Why Fluency?

Fluency is defined as the ability to respond with accuracy, with little hesitation and at a fast pace (Binder, 1996).  Some everyday examples of fluency are: a barista making a cafe late, a sushi chef making rolls, and a hairdresser cutting hair.

Fluency is also applied to learning language, academic skills, play skills, and social skills.  All are deficit areas for children diagnosed with Autism Spectrum Disorder (ASD), Asperger’s Syndrome (AS), and Pervasive Developmental Disorder- Not Otherwise Specified (PDD-NOS).  Children with these developmental disabilities are often described as needing “extra thinking time” or “slow to process information”, when in reality they need to learn to use their skills fluently: correctly and without hesitation.  For example, a child approaches your son or daughter on the playground and initiates play: “Hi, what’s your name?”.  This social request needs a fast response made by your son or daughter, otherwise that peer will lose their interest and walk away. Such social requests also require children to respond to their peers in socially appropriate ways in order for those peers to maintain their interest in your son or daughter. Social situations, opportunities to learn new language skills, or apply learned language skills into academic and play settings all happen at a fast pace in your child’s life, and these moments can quickly pass if your child does not learn to fluency.  Fluency instruction targets both the speed and accuracy of your child’s responding in social situations, language skills, self-help skills, play skills, gross and fine motor development, and academics.
 
If you have any questions about how Fluency is applied in an ABA program, please feel free to contact us.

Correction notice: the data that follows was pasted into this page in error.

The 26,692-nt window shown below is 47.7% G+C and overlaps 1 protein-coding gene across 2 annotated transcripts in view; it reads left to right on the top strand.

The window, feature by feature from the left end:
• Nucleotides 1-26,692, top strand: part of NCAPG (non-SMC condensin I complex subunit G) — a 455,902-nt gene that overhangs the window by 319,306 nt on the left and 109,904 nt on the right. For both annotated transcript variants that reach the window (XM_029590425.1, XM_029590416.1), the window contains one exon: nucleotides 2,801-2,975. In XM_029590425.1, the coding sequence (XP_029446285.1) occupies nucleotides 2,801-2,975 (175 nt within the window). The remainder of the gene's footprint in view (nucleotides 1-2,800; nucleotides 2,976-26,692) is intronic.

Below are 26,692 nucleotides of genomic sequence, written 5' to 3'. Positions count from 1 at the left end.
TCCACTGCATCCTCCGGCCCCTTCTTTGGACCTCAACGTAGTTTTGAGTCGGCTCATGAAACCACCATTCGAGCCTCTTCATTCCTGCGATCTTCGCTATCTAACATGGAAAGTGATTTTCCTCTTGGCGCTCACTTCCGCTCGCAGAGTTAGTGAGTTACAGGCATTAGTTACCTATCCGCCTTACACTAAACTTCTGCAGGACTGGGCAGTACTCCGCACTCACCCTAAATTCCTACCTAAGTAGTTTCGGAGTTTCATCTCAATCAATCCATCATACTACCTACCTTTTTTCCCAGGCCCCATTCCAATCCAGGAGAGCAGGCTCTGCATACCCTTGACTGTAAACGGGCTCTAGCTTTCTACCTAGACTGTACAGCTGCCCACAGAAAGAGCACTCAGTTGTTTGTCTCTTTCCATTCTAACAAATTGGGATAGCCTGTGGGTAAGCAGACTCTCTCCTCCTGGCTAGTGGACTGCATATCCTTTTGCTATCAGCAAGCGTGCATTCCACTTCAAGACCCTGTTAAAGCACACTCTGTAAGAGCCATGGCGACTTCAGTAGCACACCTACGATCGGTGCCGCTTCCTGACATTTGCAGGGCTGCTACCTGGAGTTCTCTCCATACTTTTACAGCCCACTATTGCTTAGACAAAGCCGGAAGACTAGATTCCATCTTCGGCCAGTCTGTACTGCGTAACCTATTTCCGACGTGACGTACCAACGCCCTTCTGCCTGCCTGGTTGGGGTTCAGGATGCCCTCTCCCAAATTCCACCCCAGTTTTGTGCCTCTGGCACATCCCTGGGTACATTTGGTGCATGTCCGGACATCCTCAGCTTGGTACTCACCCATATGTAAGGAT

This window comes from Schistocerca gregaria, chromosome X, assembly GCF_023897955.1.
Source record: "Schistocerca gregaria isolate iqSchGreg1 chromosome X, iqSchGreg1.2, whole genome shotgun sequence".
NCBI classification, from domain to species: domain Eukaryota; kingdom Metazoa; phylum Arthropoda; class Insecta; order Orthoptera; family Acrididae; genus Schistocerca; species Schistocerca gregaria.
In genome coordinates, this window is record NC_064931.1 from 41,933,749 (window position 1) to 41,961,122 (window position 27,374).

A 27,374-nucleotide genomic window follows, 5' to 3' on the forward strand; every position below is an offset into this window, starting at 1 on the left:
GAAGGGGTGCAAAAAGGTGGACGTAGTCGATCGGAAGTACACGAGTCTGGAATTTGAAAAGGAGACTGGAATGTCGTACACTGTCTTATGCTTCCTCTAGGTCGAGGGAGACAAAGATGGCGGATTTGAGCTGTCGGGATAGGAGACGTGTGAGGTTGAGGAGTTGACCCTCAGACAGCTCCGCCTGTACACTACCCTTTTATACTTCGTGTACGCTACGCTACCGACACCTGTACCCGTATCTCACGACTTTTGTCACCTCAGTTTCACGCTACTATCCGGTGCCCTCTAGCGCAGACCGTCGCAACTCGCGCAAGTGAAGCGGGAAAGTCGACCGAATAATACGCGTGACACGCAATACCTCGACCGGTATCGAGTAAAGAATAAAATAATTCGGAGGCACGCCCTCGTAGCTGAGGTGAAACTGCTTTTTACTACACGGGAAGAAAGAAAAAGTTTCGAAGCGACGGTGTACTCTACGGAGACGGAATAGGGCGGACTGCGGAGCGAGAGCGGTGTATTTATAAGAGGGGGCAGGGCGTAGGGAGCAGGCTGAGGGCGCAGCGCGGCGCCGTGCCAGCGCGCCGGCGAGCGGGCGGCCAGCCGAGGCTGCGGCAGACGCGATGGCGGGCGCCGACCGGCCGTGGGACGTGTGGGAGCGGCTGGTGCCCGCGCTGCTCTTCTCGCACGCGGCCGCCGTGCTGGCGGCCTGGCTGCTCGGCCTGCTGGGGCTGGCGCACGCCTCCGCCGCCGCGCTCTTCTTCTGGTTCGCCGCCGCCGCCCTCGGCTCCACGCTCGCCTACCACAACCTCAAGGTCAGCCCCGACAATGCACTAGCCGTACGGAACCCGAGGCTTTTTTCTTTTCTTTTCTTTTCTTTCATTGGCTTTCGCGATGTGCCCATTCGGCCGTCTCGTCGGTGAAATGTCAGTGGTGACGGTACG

Why Fluency?

Why Precision Teaching

Why Verbal Behaviour?

How it works together

Click to learn more about ABA

The principles of ABA allow us to select target behaviors to increase (i.e. adaptive behaviors), or decrease (i.e. maladaptive behaviors), to maintain current levels of adaptive skills, to teach new skills, and to program for maintenance and generalization of skills that have been taught. These principles are grounded in years of scientific research, and replicated studies. The application of these principles to the teaching of individuals with ASD has been scientifically validated through applied research.

Early research by D. Baer, M. Wolf, T. Risley, and I. Lovaas, demonstrated that with early and intensive intervention, children with ASD can learn new skills and concepts, and generalize what they have learned across people, and environments (eg: new places and situations), and maintain skills over time.

ABA is a science that allows us to systematically implement basic principles of behavior (e.g: reinforcement, shaping, and chaining etc...) to help individuals learn how to learn. It is important to note that it is not a single specific instructional methodology. Sometimes "ABA" becomes confused with different types of instructional methods, such as "Lovaas-type ABA" or "Verbal Behavior ABA". There are many different instructional methodologies that are all based in the science of ABA. Some examples include: Discrete Trial Teaching, Verbal Behavior, Fluency Based Instruction, Natural Environment Teaching, and Video Modeling. Each of these instructional methods incorporates the basic principles of ABA into their instructional designs, however, each may place an emphasis on different aspects of learning.

References:
Baer, D., Wolf, M., & Risley, R. (1968). Some current dimensions of applied behavior analysis. Journal of Applied Behavior Analysis, 1, 91-97.
Baer, D., Wolf, M., & Risley, R. (1987). Some still-current dimensions of applied behavior analysis. Journal of Applied Behavior Analysis, 20, 313-327.
Cooper, J., Heron, T., & Heward, W. (2007). Applied Behavior Analysis: Second Ed. New Jersey: Prentice-Hall.
Lovaas, I., (1987). Behavioral treatment and normal educational and intellectual functioning in young autistic children. Journal of Consulting and Clinical Psychology, 55, 3-9.
Sallows, G.O., Graupner, T.D. (2005). Intensive behavioral treatment for children with autism: four-year outcome and predictors. American Journal of Mental Retardation, 110, 417-438 Weiss, M.J. (2001). Expanding ABA intervention in intensive programs for children with autism: The inclusion of natural environment training and fluency based instruction. The Behavior Analyst Today, 2, 182-186.

Copyright 2018 | Site by thejrp